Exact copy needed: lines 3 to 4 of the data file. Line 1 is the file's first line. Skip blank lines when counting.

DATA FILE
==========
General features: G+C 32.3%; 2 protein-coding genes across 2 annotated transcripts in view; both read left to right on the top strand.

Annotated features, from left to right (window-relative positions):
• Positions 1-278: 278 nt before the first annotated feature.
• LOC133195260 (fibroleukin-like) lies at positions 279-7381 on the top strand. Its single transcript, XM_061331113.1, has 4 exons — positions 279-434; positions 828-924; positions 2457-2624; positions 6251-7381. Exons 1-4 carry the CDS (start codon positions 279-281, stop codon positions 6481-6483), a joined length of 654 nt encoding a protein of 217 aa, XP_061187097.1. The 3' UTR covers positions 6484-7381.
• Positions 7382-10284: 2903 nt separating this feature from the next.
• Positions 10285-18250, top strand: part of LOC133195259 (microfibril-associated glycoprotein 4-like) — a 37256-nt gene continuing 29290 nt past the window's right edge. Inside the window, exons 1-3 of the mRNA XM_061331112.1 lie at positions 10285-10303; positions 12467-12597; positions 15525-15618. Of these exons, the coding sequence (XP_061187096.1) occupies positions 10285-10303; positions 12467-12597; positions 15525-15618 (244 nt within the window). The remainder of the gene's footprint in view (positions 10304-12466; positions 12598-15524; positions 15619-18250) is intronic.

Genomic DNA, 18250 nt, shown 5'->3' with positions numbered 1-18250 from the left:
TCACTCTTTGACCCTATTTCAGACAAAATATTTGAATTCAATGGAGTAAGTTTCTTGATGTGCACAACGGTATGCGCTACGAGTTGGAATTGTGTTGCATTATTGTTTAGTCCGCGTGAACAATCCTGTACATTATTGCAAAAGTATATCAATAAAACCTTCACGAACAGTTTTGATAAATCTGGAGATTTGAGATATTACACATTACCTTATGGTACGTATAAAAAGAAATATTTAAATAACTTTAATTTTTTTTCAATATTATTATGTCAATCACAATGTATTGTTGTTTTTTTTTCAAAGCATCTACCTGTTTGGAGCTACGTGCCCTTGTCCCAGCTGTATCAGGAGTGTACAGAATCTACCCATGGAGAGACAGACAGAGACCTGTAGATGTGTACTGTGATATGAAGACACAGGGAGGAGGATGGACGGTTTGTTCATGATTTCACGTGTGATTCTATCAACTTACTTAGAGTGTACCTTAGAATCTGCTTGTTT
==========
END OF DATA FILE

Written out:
• Positions 1-278: 278 nt before the first annotated feature.
• LOC133195260 (fibroleukin-like) lies at positions 279-7381 on the top strand. Its single transcript, XM_061331113.1, has 4 exons — positions 279-434; positions 828-924; positions 2457-2624; positions 6251-7381. Exons 1-4 carry the CDS (start codon positions 279-281, stop codon positions 6481-6483), a joined length of 654 nt encoding a protein of 217 aa, XP_061187097.1. The 3' UTR covers positions 6484-7381.